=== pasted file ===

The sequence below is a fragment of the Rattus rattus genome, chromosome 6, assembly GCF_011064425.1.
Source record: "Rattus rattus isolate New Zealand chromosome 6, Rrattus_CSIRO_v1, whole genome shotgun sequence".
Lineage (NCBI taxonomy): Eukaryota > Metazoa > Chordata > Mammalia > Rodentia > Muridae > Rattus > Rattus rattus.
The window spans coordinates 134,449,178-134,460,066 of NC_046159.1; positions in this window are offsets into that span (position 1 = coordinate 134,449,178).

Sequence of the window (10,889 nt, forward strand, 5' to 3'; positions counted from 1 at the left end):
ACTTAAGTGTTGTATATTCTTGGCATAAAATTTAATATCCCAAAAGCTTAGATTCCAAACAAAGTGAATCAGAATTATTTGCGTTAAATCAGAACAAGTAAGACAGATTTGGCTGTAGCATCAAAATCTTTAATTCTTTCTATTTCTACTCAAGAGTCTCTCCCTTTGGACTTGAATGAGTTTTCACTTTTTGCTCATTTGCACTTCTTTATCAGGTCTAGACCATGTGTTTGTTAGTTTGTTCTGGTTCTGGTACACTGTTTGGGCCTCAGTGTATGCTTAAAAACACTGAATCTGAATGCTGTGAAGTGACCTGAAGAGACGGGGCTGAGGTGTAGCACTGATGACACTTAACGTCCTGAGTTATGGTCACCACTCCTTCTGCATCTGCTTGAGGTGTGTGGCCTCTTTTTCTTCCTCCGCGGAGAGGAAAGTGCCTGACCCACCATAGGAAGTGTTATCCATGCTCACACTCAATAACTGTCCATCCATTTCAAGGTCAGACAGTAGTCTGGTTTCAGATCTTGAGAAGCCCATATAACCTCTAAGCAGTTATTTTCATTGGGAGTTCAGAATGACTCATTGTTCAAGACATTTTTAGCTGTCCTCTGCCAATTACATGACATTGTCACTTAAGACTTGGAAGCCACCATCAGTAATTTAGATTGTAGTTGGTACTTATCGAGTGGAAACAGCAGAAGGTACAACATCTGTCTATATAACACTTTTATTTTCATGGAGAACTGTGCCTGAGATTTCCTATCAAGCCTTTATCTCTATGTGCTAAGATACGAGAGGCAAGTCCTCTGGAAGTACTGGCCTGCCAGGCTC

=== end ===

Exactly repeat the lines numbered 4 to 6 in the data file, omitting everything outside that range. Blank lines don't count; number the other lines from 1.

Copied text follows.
The window spans coordinates 134,449,178-134,460,066 of NC_046159.1; positions in this window are offsets into that span (position 1 = coordinate 134,449,178).

Sequence of the window (10,889 nt, forward strand, 5' to 3'; positions counted from 1 at the left end):
ACTTAAGTGTTGTATATTCTTGGCATAAAATTTAATATCCCAAAAGCTTAGATTCCAAACAAAGTGAATCAGAATTATTTGCGTTAAATCAGAACAAGTAAGACAGATTTGGCTGTAGCATCAAAATCTTTAATTCTTTCTATTTCTACTCAAGAGTCTCTCCCTTTGGACTTGAATGAGTTTTCACTTTTTGCTCATTTGCACTTCTTTATCAGGTCTAGACCATGTGTTTGTTAGTTTGTTCTGGTTCTGGTACACTGTTTGGGCCTCAGTGTATGCTTAAAAACACTGAATCTGAATGCTGTGAAGTGACCTGAAGAGACGGGGCTGAGGTGTAGCACTGATGACACTTAACGTCCTGAGTTATGGTCACCACTCCTTCTGCATCTGCTTGAGGTGTGTGGCCTCTTTTTCTTCCTCCGCGGAGAGGAAAGTGCCTGACCCACCATAGGAAGTGTTATCCATGCTCACACTCAATAACTGTCCATCCATTTCAAGGTCAGACAGTAGTCTGGTTTCAGATCTTGAGAAGCCCATATAACCTCTAAGCAGTTATTTTCATTGGGAGTTCAGAATGACTCATTGTTCAAGACATTTTTAGCTGTCCTCTGCCAATTACATGACATTGTCACTTAAGACTTGGAAGCCACCATCAGTAATTTAGATTGTAGTTGGTACTTATCGAGTGGAAACAGCAGAAGGTACAACATCTGTCTATATAACACTTTTATTTTCATGGAGAACTGTGCCTGAGATTTCCTATCAAGCCTTTATCTCTATGTGCTAAGATACGAGAGGCAAGTCCTCTGGAAGTACTGGCCTGCCAGGCTC